Time to 'divert' from interesting distractions and bring the blog back on course. This is all about Kanji/Hanzi with a focus on the latter. I repost the very first post here and add the promised continuation at the end. Happy New Year's reading!
Posted on December 17, 2008:
I've been doodling around with this idea for a while, but then I joined ChinesePod.com today and found this little "Component Video" and thought it might be time to stop doodling and to leave the draft board ....
Here is a nice little phrase I picked up at nciku
The good news are that it is not at all difficult if you use a component-based approach to Chinese Characters. It can be time-consuming, but that is not really the same as difficult. For certain types of memories/brains it does not seem to take more than a matter of weeks or a few months to learn 2000+ characters with a single keyword - "meaning" - associated with the Kanji/Hanzi.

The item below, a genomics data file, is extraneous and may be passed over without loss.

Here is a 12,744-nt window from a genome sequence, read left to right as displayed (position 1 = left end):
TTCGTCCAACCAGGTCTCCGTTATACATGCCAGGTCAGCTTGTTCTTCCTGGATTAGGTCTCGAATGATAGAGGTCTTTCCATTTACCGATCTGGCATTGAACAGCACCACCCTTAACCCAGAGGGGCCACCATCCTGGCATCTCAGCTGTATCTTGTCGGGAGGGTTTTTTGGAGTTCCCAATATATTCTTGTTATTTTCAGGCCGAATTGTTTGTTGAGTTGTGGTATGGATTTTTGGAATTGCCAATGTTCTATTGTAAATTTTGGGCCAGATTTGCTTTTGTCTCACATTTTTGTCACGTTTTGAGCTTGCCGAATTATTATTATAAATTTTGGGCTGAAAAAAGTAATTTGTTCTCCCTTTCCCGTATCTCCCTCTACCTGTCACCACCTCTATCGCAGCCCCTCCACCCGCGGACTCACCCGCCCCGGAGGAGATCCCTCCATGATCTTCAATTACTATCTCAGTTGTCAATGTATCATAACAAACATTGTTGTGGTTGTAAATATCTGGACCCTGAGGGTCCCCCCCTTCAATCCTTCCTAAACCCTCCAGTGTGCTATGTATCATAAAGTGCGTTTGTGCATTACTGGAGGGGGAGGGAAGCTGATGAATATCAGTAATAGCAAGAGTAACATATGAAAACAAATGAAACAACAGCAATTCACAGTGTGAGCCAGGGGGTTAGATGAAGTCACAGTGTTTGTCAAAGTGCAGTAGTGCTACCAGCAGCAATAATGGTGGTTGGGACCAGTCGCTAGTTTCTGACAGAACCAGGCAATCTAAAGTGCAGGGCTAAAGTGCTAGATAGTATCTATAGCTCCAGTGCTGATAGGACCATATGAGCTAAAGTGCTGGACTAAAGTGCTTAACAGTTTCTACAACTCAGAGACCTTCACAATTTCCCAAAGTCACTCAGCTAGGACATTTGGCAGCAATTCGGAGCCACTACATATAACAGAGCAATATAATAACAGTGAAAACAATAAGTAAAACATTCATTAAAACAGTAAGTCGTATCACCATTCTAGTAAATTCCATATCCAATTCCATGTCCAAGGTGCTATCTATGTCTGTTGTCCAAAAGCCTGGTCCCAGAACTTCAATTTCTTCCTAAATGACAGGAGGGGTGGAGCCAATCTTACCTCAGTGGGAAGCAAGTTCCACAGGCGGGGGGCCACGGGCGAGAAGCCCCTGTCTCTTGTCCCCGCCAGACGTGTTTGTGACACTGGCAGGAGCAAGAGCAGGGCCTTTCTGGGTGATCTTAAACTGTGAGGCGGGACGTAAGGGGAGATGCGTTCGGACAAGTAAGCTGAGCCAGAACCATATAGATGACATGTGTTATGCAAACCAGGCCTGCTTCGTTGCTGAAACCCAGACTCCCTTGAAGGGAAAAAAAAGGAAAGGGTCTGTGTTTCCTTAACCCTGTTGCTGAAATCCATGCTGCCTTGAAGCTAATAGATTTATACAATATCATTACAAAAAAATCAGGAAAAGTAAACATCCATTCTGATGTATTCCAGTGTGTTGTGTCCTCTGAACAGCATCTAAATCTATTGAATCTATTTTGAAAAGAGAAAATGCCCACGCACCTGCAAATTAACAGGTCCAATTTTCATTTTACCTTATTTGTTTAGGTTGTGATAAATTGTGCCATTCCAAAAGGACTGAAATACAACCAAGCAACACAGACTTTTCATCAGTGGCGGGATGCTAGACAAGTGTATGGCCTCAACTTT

There are different approaches to this but I happened to start with Japanese and James W. Heisig's "Remembering the Kanji" (download generous sample in pdf-format) many years ago. After many, many delays there is also a "Remembering the Hanzi" available, that is: the first part of two, together covering 3000 characters. There are samples available of both the simplified and traditional editions. Read the introductions to get a good understanding of what all this is about.
To make a long story short: "the Heisig method" is indeed very smart and works as advertised if you follow the rules, so to say. But ..... Not all of us have the kind of time, patience and creative imagination it takes to get through all the 2000+ for Japanese and the 3000 characters for Chinese before really starting to read and write.